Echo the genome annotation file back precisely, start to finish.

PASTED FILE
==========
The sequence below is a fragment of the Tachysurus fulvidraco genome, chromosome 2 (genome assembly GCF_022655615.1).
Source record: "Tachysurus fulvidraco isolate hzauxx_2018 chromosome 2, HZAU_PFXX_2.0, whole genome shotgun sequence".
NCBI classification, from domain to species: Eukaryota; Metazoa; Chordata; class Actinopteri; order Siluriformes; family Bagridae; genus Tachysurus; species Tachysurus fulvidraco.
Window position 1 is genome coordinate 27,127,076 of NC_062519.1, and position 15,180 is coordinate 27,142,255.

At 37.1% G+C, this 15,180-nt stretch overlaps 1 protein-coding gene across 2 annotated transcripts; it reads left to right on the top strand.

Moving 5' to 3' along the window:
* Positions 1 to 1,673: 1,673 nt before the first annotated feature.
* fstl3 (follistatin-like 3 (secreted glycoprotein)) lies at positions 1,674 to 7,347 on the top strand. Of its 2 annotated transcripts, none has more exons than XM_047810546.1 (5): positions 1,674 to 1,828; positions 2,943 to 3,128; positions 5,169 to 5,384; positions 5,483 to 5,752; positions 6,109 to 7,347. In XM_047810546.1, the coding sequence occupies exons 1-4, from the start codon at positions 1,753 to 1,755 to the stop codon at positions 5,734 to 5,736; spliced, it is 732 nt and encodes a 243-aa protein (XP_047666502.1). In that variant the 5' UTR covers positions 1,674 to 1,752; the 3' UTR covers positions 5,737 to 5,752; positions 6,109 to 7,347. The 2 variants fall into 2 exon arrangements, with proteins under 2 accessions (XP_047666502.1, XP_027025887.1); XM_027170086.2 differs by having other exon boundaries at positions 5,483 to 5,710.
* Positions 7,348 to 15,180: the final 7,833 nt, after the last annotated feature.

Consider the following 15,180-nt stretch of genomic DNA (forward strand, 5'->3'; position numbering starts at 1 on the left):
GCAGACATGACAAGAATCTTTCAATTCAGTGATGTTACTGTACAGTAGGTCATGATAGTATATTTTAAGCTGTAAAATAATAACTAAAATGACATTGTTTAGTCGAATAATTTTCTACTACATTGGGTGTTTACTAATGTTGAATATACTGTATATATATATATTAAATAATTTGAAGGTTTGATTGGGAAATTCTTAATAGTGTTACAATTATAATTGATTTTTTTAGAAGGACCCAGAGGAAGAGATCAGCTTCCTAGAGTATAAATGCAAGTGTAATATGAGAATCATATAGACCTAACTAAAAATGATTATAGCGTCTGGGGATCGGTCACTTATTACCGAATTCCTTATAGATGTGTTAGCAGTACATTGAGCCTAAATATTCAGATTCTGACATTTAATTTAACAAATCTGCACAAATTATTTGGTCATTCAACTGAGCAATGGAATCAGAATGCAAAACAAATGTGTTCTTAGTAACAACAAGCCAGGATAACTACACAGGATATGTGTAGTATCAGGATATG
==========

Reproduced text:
The sequence below is a fragment of the Tachysurus fulvidraco genome, chromosome 2 (genome assembly GCF_022655615.1).
Source record: "Tachysurus fulvidraco isolate hzauxx_2018 chromosome 2, HZAU_PFXX_2.0, whole genome shotgun sequence".
NCBI classification, from domain to species: Eukaryota; Metazoa; Chordata; class Actinopteri; order Siluriformes; family Bagridae; genus Tachysurus; species Tachysurus fulvidraco.
Window position 1 is genome coordinate 27,127,076 of NC_062519.1, and position 15,180 is coordinate 27,142,255.

At 37.1% G+C, this 15,180-nt stretch overlaps 1 protein-coding gene across 2 annotated transcripts; it reads left to right on the top strand.

Moving 5' to 3' along the window:
* Positions 1 to 1,673: 1,673 nt before the first annotated feature.
* fstl3 (follistatin-like 3 (secreted glycoprotein)) lies at positions 1,674 to 7,347 on the top strand. Of its 2 annotated transcripts, none has more exons than XM_047810546.1 (5): positions 1,674 to 1,828; positions 2,943 to 3,128; positions 5,169 to 5,384; positions 5,483 to 5,752; positions 6,109 to 7,347. In XM_047810546.1, the coding sequence occupies exons 1-4, from the start codon at positions 1,753 to 1,755 to the stop codon at positions 5,734 to 5,736; spliced, it is 732 nt and encodes a 243-aa protein (XP_047666502.1). In that variant the 5' UTR covers positions 1,674 to 1,752; the 3' UTR covers positions 5,737 to 5,752; positions 6,109 to 7,347. The 2 variants fall into 2 exon arrangements, with proteins under 2 accessions (XP_047666502.1, XP_027025887.1); XM_027170086.2 differs by having other exon boundaries at positions 5,483 to 5,710.
* Positions 7,348 to 15,180: the final 7,833 nt, after the last annotated feature.

Consider the following 15,180-nt stretch of genomic DNA (forward strand, 5'->3'; position numbering starts at 1 on the left):
GCAGACATGACAAGAATCTTTCAATTCAGTGATGTTACTGTACAGTAGGTCATGATAGTATATTTTAAGCTGTAAAATAATAACTAAAATGACATTGTTTAGTCGAATAATTTTCTACTACATTGGGTGTTTACTAATGTTGAATATACTGTATATATATATATTAAATAATTTGAAGGTTTGATTGGGAAATTCTTAATAGTGTTACAATTATAATTGATTTTTTTAGAAGGACCCAGAGGAAGAGATCAGCTTCCTAGAGTATAAATGCAAGTGTAATATGAGAATCATATAGACCTAACTAAAAATGATTATAGCGTCTGGGGATCGGTCACTTATTACCGAATTCCTTATAGATGTGTTAGCAGTACATTGAGCCTAAATATTCAGATTCTGACATTTAATTTAACAAATCTGCACAAATTATTTGGTCATTCAACTGAGCAATGGAATCAGAATGCAAAACAAATGTGTTCTTAGTAACAACAAGCCAGGATAACTACACAGGATATGTGTAGTATCAGGATATG